I have been a Super Junior-D&E fan for nearly five years now. I fell in love with the serenity of “Still You,” chuckled at the outlandishness of “Oppa Oppa,” and gabbed about how good of a song “Growing Pains” is.
Their first Korean comeback following their mandatory military enlistment was “‘Bout You,” a safe tropical house summer song stripped of all traces of
D&E as artists—literally, due to its use of auto-tune. ‘Their second comeback, “Danger”, is not worse but neither is it better.
Rock guitar combine with synths and rhythmic clapping as tatted up versions of Donghae and Eunhyuk smolder at the camera and announce “danger.”
“Danger” features a soft synth instrumental with clapping trap beats that builds up to a ringing EDM beat drop akin to a distorted siren. This is in line with the lyrics that revolve around the concept of, well, danger.
Rather than taking the traditional route and singing about being in danger of falling in love, or informing their partner of a potential dangerous seduction, however D&E interpret danger to be all the obstacles life throws at them and instruct the listener to clear their head of worry and “burn” everything life throws at them.
I’m ready for even the obvious things, that’s all
Just follow your heart
Remove the stupid shit, clear your anxious mind
Burn everything you throw at me
While I appreciate D&E’s fresh interpretation of Danger, the same cannot be said of its MV which uses overused and unimaginative tropes to show D&E’s dangerous side.
Leather pants? Check. Neon lights? Check. Revving motorcycles in empty warehouses? Check. Darts, a spinning Russian roulette tables, and the protagonists playing cards in a shady gambling den surrounded by tough looking men? Check, check, and check.
The “rebel” and “bad boy” concepts are predictable at this point. I know this is a new look for D&E and, face tattoos aside, they look suave and sexy. The aesthetics of the MV are beautiful—I am a sucker for neon lights —but I think as K-Pop veterans, D&E could have afforded to experiment with its formula.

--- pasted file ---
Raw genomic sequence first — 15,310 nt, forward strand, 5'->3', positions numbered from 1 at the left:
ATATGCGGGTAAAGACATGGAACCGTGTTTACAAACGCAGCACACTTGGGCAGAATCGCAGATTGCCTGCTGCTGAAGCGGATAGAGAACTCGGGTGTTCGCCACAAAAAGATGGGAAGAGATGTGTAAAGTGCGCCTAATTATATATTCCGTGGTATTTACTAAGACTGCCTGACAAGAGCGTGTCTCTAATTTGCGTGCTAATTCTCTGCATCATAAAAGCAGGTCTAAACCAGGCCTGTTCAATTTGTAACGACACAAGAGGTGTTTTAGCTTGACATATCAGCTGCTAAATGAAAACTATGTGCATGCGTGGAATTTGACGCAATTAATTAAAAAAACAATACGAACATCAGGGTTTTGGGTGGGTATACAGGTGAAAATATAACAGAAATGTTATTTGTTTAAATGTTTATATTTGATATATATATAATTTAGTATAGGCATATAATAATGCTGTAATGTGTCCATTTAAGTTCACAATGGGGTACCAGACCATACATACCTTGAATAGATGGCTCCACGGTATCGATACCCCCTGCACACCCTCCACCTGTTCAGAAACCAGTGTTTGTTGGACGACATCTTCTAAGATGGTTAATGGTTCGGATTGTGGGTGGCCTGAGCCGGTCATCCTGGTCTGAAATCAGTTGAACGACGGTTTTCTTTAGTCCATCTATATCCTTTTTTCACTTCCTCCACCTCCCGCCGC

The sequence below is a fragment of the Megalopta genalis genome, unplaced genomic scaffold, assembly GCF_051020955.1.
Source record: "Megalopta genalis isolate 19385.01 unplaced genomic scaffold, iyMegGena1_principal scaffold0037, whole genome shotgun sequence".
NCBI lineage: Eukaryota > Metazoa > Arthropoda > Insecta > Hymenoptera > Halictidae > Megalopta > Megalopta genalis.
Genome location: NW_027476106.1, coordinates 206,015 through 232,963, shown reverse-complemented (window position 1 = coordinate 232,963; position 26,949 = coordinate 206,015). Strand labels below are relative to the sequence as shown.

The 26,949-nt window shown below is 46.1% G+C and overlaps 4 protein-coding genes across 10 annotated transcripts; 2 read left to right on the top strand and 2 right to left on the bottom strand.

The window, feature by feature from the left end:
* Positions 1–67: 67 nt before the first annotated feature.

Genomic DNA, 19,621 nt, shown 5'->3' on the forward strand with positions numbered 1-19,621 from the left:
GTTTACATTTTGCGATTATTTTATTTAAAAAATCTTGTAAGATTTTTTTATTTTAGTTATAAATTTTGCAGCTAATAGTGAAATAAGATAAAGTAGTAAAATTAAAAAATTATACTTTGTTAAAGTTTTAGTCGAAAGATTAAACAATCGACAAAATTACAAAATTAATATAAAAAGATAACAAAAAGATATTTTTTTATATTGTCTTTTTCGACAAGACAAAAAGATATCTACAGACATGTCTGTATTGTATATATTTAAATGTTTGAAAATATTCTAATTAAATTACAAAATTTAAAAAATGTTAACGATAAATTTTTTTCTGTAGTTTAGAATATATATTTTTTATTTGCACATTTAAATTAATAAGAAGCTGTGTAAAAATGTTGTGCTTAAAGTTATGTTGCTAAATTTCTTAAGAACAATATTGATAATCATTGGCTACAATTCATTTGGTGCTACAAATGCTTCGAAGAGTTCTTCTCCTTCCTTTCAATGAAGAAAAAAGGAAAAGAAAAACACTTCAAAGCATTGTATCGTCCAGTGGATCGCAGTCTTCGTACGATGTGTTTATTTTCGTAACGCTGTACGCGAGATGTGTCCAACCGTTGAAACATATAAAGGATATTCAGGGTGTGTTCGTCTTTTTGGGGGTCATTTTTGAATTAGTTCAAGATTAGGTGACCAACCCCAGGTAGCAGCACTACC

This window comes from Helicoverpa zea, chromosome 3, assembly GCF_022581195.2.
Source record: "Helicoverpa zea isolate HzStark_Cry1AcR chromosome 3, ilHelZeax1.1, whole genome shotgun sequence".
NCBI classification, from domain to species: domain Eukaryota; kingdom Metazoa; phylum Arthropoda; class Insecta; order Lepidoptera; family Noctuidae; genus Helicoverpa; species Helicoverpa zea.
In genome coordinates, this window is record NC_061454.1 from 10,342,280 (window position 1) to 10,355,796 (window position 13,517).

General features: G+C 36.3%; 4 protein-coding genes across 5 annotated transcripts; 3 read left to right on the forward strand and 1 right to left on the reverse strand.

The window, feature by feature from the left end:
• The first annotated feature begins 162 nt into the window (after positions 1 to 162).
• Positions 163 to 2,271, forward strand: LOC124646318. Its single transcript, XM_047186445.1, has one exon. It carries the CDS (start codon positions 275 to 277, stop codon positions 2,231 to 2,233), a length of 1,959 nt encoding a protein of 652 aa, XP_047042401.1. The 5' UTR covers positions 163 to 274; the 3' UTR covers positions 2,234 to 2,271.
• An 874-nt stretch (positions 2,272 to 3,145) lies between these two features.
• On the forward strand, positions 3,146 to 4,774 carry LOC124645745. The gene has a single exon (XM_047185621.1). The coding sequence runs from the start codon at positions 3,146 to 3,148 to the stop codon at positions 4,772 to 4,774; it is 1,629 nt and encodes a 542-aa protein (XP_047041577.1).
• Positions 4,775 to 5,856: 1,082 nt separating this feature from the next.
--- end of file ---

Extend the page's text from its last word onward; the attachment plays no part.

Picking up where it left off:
Perhaps they could have featured an “expectation vs. reality theme” and played cards in a gambling den by night, then have shown up to their corporate job hungover and been scolded by their supervisor. Or D&E could have subverted the concept entirely by having the MV cast the two of them as corporate employees who, after enduring workplace drudgery all day, come home only to be faced with a stack of bills, their cell-phone not working, and their dog having puked all over their house—now that’s what’s truly dangerous.
I did enjoy the dancing shots, however. Featuring fire in the back as well as superbly dressed backup dancers, the dance moves were smooth and sexy. I especially enjoyed the female dancers—Super Junior as a whole has been featuring more and more female artists and backup dancers in their MVs and I am here for it. Now if only they could feature members with spouses.
I also enjoyed the little hints D&E provided for Super Junior’s future activities. The number 010-0710-0424 called Eunhyuk, which fans interpreted to mean July 7, Heechul‘s bithday, and April 24, the release date for Heechul’s new single, “Old Movie.” The number 9 also received much attention: perhaps it signals a group comeback in September or 9 members in the near future.
Ultimately, however, though D&E try go to a new route for “Danger,” it falls flat because of its predictable MV. D&E’s personalities—which is what drew me to them in the first place—their identities as artists, none of it is anywhere to be found in this MV aside from the dancing shots, which is a shame.
I have three existing songs named “Danger” in my music library —one that marks Taemin‘s solo debut, another that comprises f(x) begging Pinocchio to remember them, and one that features BTS‘ Suga complaining about being a “love loser”. Though I will put this fourth in that list, I will do so while longing for better execution of this concept.